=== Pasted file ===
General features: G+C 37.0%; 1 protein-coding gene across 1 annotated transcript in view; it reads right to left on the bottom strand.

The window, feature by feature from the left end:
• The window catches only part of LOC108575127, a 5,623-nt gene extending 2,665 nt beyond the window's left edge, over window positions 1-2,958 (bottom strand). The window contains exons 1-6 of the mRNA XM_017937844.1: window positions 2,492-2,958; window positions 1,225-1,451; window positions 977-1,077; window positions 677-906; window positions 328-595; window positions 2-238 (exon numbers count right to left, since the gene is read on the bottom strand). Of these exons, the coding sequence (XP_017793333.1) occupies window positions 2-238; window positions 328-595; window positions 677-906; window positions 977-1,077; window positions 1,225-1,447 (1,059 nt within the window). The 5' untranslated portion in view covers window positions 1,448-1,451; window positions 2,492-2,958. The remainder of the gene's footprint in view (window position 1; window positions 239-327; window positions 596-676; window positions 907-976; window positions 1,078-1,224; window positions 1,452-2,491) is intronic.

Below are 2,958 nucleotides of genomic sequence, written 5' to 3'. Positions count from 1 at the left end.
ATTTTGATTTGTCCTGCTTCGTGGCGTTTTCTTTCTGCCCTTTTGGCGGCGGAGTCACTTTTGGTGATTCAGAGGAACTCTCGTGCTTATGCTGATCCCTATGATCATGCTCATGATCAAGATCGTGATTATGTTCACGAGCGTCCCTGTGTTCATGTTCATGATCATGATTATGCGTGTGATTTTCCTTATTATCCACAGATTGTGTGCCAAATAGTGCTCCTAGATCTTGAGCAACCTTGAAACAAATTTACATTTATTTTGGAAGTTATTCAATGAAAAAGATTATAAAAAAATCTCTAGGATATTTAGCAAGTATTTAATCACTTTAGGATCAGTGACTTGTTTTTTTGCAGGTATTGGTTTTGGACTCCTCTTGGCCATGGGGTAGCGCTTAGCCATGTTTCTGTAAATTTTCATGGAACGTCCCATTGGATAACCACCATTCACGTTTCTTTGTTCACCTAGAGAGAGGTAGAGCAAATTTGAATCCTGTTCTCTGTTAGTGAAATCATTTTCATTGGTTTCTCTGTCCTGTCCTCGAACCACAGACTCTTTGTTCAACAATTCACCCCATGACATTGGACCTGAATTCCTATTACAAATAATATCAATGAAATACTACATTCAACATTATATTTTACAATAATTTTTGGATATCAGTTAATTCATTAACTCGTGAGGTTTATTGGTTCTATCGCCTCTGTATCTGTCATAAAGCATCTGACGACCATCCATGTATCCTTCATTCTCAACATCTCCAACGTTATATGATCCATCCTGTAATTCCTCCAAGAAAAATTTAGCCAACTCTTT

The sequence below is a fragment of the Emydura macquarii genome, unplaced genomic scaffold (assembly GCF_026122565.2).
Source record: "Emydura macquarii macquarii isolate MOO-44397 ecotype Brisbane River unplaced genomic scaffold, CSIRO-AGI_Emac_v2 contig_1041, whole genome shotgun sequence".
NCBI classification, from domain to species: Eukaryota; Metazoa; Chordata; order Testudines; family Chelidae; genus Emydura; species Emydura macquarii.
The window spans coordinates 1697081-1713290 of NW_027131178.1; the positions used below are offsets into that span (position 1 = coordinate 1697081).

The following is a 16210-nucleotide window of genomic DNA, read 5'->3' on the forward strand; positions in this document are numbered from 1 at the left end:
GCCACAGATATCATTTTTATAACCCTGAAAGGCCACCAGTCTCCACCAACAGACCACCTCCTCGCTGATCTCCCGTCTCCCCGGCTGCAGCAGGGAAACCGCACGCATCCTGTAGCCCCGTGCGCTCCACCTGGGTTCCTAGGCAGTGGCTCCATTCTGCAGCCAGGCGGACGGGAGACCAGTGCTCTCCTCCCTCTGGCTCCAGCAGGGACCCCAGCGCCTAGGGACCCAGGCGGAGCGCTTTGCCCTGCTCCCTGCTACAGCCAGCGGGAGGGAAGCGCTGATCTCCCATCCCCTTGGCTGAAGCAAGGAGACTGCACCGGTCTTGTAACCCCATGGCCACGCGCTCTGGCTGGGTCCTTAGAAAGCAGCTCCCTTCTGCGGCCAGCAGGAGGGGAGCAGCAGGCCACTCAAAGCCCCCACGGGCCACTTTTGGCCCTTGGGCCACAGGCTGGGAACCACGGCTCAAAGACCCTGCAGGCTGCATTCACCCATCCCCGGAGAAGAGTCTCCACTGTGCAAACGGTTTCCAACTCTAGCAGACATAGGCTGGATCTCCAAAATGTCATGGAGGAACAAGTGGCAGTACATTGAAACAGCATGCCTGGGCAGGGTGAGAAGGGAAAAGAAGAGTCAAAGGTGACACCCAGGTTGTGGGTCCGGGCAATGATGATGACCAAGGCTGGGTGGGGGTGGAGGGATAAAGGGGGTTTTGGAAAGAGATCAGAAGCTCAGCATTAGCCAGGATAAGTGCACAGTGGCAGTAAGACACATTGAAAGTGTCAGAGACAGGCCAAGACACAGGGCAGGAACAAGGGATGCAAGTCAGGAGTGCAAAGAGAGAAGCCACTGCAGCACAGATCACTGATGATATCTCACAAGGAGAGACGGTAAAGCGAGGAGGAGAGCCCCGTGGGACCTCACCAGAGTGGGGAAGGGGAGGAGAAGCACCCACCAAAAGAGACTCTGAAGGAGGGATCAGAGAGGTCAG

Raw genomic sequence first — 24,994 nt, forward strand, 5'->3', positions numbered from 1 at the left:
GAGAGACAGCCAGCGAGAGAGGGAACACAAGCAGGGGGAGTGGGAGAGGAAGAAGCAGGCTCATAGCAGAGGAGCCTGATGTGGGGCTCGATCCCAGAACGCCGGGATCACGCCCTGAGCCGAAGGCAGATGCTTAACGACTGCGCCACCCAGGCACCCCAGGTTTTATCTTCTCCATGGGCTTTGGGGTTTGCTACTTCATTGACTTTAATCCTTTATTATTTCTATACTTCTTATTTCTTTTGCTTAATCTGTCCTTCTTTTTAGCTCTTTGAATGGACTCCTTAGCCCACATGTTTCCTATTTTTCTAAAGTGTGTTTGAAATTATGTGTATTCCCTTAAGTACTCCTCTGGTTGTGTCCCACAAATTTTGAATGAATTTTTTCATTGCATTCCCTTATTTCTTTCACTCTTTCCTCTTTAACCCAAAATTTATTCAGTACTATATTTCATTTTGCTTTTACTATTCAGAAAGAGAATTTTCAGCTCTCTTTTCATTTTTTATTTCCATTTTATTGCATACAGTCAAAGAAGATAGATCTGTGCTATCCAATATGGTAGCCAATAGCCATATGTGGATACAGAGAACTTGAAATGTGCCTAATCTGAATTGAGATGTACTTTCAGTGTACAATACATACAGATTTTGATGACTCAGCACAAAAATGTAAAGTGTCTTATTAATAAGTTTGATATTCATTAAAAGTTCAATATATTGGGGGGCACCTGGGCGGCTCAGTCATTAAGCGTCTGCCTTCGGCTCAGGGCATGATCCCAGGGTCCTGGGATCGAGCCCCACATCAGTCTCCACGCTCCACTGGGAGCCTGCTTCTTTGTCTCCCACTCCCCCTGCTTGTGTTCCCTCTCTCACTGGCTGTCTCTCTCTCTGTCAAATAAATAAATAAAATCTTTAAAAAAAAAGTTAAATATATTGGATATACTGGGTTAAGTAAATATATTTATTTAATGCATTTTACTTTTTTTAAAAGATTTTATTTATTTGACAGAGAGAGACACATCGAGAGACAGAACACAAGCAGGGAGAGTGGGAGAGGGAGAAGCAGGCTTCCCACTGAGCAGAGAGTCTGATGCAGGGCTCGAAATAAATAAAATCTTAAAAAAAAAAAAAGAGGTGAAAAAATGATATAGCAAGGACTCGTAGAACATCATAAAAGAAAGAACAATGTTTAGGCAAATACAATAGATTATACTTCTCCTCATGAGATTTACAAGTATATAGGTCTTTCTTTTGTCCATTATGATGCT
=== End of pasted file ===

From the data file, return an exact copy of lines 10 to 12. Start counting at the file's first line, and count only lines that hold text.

The following is a 16210-nucleotide window of genomic DNA, read 5'->3' on the forward strand; positions in this document are numbered from 1 at the left end:
GCCACAGATATCATTTTTATAACCCTGAAAGGCCACCAGTCTCCACCAACAGACCACCTCCTCGCTGATCTCCCGTCTCCCCGGCTGCAGCAGGGAAACCGCACGCATCCTGTAGCCCCGTGCGCTCCACCTGGGTTCCTAGGCAGTGGCTCCATTCTGCAGCCAGGCGGACGGGAGACCAGTGCTCTCCTCCCTCTGGCTCCAGCAGGGACCCCAGCGCCTAGGGACCCAGGCGGAGCGCTTTGCCCTGCTCCCTGCTACAGCCAGCGGGAGGGAAGCGCTGATCTCCCATCCCCTTGGCTGAAGCAAGGAGACTGCACCGGTCTTGTAACCCCATGGCCACGCGCTCTGGCTGGGTCCTTAGAAAGCAGCTCCCTTCTGCGGCCAGCAGGAGGGGAGCAGCAGGCCACTCAAAGCCCCCACGGGCCACTTTTGGCCCTTGGGCCACAGGCTGGGAACCACGGCTCAAAGACCCTGCAGGCTGCATTCACCCATCCCCGGAGAAGAGTCTCCACTGTGCAAACGGTTTCCAACTCTAGCAGACATAGGCTGGATCTCCAAAATGTCATGGAGGAACAAGTGGCAGTACATTGAAACAGCATGCCTGGGCAGGGTGAGAAGGGAAAAGAAGAGTCAAAGGTGACACCCAGGTTGTGGGTCCGGGCAATGATGATGACCAAGGCTGGGTGGGGGTGGAGGGATAAAGGGGGTTTTGGAAAGAGATCAGAAGCTCAGCATTAGCCAGGATAAGTGCACAGTGGCAGTAAGACACATTGAAAGTGTCAGAGACAGGCCAAGACACAGGGCAGGAACAAGGGATGCAAGTCAGGAGTGCAAAGAGAGAAGCCACTGCAGCACAGATCACTGATGATATCTCACAAGGAGAGACGGTAAAGCGAGGAGGAGAGCCCCGTGGGACCTCACCAGAGTGGGGAAGGGGAGGAGAAGCACCCACCAAAAGAGACTCTGAAGGAGGGATCAGAGAGGTCAG

Raw genomic sequence first — 24,994 nt, forward strand, 5'->3', positions numbered from 1 at the left: